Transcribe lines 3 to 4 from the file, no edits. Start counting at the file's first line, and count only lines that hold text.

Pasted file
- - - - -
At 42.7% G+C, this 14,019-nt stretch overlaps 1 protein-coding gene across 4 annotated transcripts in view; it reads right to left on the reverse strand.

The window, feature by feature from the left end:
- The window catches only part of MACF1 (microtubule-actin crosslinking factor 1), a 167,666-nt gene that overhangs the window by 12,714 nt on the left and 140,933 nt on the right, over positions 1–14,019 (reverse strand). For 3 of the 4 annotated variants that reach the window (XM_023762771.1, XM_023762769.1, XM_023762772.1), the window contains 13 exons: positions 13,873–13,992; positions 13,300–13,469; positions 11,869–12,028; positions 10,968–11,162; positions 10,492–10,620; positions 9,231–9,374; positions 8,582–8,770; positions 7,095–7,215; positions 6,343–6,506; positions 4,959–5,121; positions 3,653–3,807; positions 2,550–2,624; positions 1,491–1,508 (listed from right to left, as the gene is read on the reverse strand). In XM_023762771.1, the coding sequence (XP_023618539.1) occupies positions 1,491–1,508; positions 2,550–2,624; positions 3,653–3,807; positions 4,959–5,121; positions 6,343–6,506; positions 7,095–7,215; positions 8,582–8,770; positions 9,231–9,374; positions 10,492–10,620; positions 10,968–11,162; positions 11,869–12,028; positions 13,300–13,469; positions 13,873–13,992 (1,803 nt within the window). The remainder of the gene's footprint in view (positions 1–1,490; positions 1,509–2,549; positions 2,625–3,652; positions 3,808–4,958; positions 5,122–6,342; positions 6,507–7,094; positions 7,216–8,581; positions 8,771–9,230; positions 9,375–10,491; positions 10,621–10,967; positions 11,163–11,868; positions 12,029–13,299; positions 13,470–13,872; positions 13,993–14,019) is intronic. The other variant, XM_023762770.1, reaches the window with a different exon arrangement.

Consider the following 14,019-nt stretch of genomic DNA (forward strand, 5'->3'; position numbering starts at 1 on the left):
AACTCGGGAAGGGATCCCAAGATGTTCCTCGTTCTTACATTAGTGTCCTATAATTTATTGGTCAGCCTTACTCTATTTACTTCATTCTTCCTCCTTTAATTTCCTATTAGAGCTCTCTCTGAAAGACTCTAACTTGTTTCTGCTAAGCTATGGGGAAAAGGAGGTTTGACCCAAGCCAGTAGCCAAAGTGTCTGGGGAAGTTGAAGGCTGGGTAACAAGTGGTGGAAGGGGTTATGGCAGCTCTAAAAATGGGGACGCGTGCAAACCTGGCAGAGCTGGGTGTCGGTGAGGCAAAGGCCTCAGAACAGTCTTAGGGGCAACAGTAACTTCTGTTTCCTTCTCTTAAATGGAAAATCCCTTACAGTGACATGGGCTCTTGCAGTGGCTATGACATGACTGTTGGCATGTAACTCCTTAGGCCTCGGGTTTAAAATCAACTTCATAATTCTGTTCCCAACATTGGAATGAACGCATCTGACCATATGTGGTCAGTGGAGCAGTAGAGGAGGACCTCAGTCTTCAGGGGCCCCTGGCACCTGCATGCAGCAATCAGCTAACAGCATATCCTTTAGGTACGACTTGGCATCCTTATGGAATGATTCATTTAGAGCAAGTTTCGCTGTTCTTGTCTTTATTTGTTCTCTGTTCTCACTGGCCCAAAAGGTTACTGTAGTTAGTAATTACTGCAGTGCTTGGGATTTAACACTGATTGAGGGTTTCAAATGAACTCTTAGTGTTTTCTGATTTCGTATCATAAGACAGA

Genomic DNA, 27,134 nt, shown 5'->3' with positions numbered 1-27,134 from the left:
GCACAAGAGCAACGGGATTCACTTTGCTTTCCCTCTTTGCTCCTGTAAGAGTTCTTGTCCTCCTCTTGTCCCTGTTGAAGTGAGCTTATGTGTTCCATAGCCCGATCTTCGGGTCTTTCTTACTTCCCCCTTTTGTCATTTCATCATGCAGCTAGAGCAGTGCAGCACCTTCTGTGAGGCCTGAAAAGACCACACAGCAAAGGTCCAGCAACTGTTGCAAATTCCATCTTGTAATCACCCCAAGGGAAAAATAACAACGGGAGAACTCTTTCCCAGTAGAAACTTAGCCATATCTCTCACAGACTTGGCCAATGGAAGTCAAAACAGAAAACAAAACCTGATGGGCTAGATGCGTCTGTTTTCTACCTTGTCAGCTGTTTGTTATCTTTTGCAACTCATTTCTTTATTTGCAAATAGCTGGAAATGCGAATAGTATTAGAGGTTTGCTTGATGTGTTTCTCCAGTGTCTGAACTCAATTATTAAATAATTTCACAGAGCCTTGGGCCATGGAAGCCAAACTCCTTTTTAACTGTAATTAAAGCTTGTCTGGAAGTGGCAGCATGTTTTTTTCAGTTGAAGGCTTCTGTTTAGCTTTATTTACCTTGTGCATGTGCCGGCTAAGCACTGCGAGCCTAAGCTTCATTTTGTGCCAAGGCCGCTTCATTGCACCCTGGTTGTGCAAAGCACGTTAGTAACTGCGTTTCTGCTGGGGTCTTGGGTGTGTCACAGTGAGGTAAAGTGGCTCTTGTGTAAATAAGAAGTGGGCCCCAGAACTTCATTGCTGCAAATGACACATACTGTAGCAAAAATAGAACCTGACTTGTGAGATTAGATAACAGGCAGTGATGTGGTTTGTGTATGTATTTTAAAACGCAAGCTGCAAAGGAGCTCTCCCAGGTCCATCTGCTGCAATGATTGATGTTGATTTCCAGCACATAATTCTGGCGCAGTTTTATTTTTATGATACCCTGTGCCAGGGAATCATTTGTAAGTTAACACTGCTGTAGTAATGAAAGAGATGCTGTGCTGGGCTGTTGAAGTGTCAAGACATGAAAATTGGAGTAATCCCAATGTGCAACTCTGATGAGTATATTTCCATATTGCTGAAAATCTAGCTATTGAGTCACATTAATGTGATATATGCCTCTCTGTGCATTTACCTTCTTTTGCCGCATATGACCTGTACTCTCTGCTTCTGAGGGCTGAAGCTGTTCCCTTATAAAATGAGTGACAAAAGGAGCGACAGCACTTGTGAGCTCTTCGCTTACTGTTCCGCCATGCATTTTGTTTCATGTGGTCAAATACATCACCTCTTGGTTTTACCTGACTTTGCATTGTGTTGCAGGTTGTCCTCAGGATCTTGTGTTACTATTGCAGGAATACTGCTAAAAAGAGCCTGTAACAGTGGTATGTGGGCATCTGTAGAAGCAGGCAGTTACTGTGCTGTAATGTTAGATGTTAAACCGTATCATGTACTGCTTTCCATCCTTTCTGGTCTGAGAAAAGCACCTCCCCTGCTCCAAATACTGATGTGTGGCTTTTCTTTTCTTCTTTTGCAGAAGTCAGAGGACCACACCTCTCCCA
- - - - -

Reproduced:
- The window catches only part of MACF1 (microtubule-actin crosslinking factor 1), a 167,666-nt gene that overhangs the window by 12,714 nt on the left and 140,933 nt on the right, over positions 1–14,019 (reverse strand). For 3 of the 4 annotated variants that reach the window (XM_023762771.1, XM_023762769.1, XM_023762772.1), the window contains 13 exons: positions 13,873–13,992; positions 13,300–13,469; positions 11,869–12,028; positions 10,968–11,162; positions 10,492–10,620; positions 9,231–9,374; positions 8,582–8,770; positions 7,095–7,215; positions 6,343–6,506; positions 4,959–5,121; positions 3,653–3,807; positions 2,550–2,624; positions 1,491–1,508 (listed from right to left, as the gene is read on the reverse strand). In XM_023762771.1, the coding sequence (XP_023618539.1) occupies positions 1,491–1,508; positions 2,550–2,624; positions 3,653–3,807; positions 4,959–5,121; positions 6,343–6,506; positions 7,095–7,215; positions 8,582–8,770; positions 9,231–9,374; positions 10,492–10,620; positions 10,968–11,162; positions 11,869–12,028; positions 13,300–13,469; positions 13,873–13,992 (1,803 nt within the window). The remainder of the gene's footprint in view (positions 1–1,490; positions 1,509–2,549; positions 2,625–3,652; positions 3,808–4,958; positions 5,122–6,342; positions 6,507–7,094; positions 7,216–8,581; positions 8,771–9,230; positions 9,375–10,491; positions 10,621–10,967; positions 11,163–11,868; positions 12,029–13,299; positions 13,470–13,872; positions 13,993–14,019) is intronic. The other variant, XM_023762770.1, reaches the window with a different exon arrangement.

Consider the following 14,019-nt stretch of genomic DNA (forward strand, 5'->3'; position numbering starts at 1 on the left):